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IMF slashes growth forecast for Germany

AFP · 30 Mar 2010, 15:43

Published: 30 Mar 2010 15:43 GMT+02:00

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Germany is set to grow 1.2 percent in 2010, the IMF said, sharply revising downward a projection of 1.5 percent made only last month for the world's second-largest exporter after China.

In 2011, output is poised to expand by 1.7 percent, said the Fund, again pushing lower its February forecast of 1.9 percent.

"There are substantial downside risks... reflecting banking weaknesses and the possibility of weaker-than-expected global trade," the IMF said in a regular report on Germany's economy.

"Economic recovery is likely to be moderate and fragile," the report added.

The forecast is significantly more pessimistic than the German government, which is counting on growth of 1.4 percent, or the country's central bank, which expects 1.6 percent.

However, the forecast is in line with that of other international institutions, notably the OECD, which last week projected German growth of 1.1 percent in 2010.

Germany is gingerly getting back on its feet after the worst slump in six decades, with output shrinking by five percent last year.

Chancellor Angela Merkel launched a €81-billion ($108-billion) stimulus programme to counter the crisis, which helped drag the economy out of recession. The IMF praised the measures taken as a "timely and appropriate policy response."

However, the billions ploughed into stimulus to jump-start the economy would increase Germany's deficit this year to nearly twice the maximum permitted by the European Union's rules, the IMF said.

Berlin has vowed to bring its deficit below the ceiling of three percent of gross domestic product by 2013, without specifying how it aims to achieve this.

The report stressed the importance of Berlin's fiscal rectitude for the wider EU.

"Germany's fiscal actions matter in Europe because of the country's relative size and because... they could set an example for fiscal consolidation for the rest of Europe," said the Fund.

"Conversely, a failure to consolidate the public finances in Germany would damage the national and European fiscal frameworks."

The IMF also weighed in on the argument over Germany's dependence on exports that has been a source of tension between Berlin and Paris in recent weeks.

Story continues below…

French Finance Minister Christine Lagarde lashed out at her neighbour earlier in March, saying that Germany's strong surplus, a result of exporting more goods than it imports, was unsustainable for Berlin's eurozone partners.

"(Could) those with surpluses do a little something? It takes two to tango," Lagarde told the Financial Times, stressing that Germany needed to strengthen domestic demand.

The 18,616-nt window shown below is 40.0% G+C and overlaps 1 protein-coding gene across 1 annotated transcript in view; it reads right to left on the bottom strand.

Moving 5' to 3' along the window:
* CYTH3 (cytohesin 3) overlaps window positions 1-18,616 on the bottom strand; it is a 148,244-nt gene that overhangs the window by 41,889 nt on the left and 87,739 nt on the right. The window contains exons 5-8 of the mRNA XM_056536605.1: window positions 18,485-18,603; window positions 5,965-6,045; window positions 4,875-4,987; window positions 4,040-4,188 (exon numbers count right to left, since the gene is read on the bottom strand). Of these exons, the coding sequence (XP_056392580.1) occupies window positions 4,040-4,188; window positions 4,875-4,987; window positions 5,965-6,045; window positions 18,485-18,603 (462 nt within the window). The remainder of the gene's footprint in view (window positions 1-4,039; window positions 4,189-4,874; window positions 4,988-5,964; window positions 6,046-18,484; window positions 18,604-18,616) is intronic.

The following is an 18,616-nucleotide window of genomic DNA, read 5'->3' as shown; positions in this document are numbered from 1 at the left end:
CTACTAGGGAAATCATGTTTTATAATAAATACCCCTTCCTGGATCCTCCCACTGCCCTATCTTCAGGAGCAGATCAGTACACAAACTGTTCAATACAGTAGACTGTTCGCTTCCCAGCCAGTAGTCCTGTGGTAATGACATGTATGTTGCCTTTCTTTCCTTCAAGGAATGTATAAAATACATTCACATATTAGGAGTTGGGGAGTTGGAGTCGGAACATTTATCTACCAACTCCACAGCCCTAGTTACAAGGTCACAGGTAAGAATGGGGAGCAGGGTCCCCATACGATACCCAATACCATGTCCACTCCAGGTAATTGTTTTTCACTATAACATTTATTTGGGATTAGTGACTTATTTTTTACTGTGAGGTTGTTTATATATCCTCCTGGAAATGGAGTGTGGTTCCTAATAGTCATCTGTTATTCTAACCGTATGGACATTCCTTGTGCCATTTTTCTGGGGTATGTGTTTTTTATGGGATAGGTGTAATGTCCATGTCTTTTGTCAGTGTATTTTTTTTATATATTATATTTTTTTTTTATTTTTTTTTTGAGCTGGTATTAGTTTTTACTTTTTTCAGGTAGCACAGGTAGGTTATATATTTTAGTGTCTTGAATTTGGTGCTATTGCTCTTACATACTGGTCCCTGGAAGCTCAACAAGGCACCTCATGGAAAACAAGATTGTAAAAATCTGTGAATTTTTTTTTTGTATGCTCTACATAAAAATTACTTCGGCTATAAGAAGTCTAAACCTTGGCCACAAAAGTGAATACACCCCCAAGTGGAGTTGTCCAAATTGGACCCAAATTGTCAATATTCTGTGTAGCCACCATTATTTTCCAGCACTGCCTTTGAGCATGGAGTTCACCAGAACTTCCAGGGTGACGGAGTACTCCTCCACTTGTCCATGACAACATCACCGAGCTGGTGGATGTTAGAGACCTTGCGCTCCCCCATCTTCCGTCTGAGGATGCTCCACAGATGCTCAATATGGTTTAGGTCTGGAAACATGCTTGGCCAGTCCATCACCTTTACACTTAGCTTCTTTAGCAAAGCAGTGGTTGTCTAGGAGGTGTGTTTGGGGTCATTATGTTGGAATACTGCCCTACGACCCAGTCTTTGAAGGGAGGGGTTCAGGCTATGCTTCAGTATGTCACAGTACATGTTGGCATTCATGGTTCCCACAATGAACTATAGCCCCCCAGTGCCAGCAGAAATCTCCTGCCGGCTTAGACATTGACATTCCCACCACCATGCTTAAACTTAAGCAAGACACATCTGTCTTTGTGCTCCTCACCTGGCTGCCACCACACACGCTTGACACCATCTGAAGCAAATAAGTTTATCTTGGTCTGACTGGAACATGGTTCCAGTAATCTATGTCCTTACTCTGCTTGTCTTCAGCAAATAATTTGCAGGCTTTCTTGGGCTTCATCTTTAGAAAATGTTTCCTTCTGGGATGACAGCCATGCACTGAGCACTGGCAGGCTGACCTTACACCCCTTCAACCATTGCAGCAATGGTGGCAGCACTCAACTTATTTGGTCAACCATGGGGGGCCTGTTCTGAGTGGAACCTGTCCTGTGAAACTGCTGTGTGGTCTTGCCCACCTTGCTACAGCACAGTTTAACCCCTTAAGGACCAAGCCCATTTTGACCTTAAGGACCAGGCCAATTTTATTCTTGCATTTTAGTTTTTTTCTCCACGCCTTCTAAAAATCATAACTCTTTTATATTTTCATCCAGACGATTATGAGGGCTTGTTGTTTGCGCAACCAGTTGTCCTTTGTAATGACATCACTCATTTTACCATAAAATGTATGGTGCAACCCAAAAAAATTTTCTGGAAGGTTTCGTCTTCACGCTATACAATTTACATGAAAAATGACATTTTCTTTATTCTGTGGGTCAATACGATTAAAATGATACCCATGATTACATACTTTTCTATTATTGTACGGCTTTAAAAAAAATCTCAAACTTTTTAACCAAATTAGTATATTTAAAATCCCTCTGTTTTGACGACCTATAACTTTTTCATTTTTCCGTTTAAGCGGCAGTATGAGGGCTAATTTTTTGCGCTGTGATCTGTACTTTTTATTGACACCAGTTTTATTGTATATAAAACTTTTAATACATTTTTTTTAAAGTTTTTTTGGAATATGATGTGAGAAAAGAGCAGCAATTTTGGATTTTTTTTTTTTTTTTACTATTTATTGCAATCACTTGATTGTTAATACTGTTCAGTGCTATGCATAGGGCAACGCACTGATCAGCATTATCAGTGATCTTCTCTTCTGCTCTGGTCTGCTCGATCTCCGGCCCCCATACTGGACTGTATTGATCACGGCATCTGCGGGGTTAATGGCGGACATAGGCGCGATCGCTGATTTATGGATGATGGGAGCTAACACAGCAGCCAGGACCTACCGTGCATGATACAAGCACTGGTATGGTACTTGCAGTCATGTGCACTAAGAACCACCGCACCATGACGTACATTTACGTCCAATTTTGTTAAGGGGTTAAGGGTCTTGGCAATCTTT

This prompted a testy response from Merkel, who said in a key speech in parliament that "it is absurd, really, to make Germany a scapegoat with its competitive economy."

For its part, the IMF said that Germany needed to "make the economy more flexible and strengthen domestic sources of growth."

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Your comments about this article

20:34 March 30, 2010 by peschvogel
There goes up the level of violence against foreigners again. Germany's exports are not as strong as they appear to be. Actually 75% of German exports are going to EU. Thats going to hurt because 1/2 of these countries are going to be in a recession for a very long time. Hope Germany can make friends with other trading nations...
11:36 March 31, 2010 by MJTinNOLA
What is amazing to me is that no one is willing to state the obvious. The Euro is overvalued by between 10-15%, and it needs to be adjusted. If the Euro goes back up to 1€=$1,60 again, like it did this past year, it will be a disaster for the Euro-zone and Germany in particular. A small devaluation is badly needed. This will not only be a boon to the German economy, but a huge help to other Euro-zone economies such as: Greece, Italy; Spain; Portugal; and Ireland. Why? Economics 101. The Euro is seen as an expensive currency, so goods produced in the Euro-zone are already seen as more costly. Devaluation of the Euro will also help the aforementioned countries by helping their debt load, and giving them time to make budget and other economic changes that will strengthen the Euro in the long run. It would be a boon to the German economy as well. The German economy is heavily dependent on high-value, exports. A cheaper Euro would reduce the costs for these products for overseas buyers and allow German goods to be more competitive with US, Japanese, and Chinese products. Devaluation of the Euro is a win-win for all parts of the Euro-zone. I just do not understand why they refuse to see this, and do what needs to be done.
12:29 March 31, 2010 by michael4096
The euro was designed with approximate parity with the dollar in mind. People keep talking about the euro's weakness when it is actually the dollar regaining some of the strength it lost.

And, as you say, it might not be a bad thing for the euro to lose value even if it does increase the price of . Not only will it increase the export possibilities but it also increases local production of goods currently uncompetitive to make locally.

But, the strength of the euro is determined by its desirability on the world market and not mandated by frankfurt.
21:26 April 1, 2010 by dbert4
I guess that the IMF didn't hear about the drop in the German unemployment rate, oops!

Currency exchange rates are are set less by governments and more by pinheads in London.

The German's aren't against a cheaper EURO, they don't have control of the rate.
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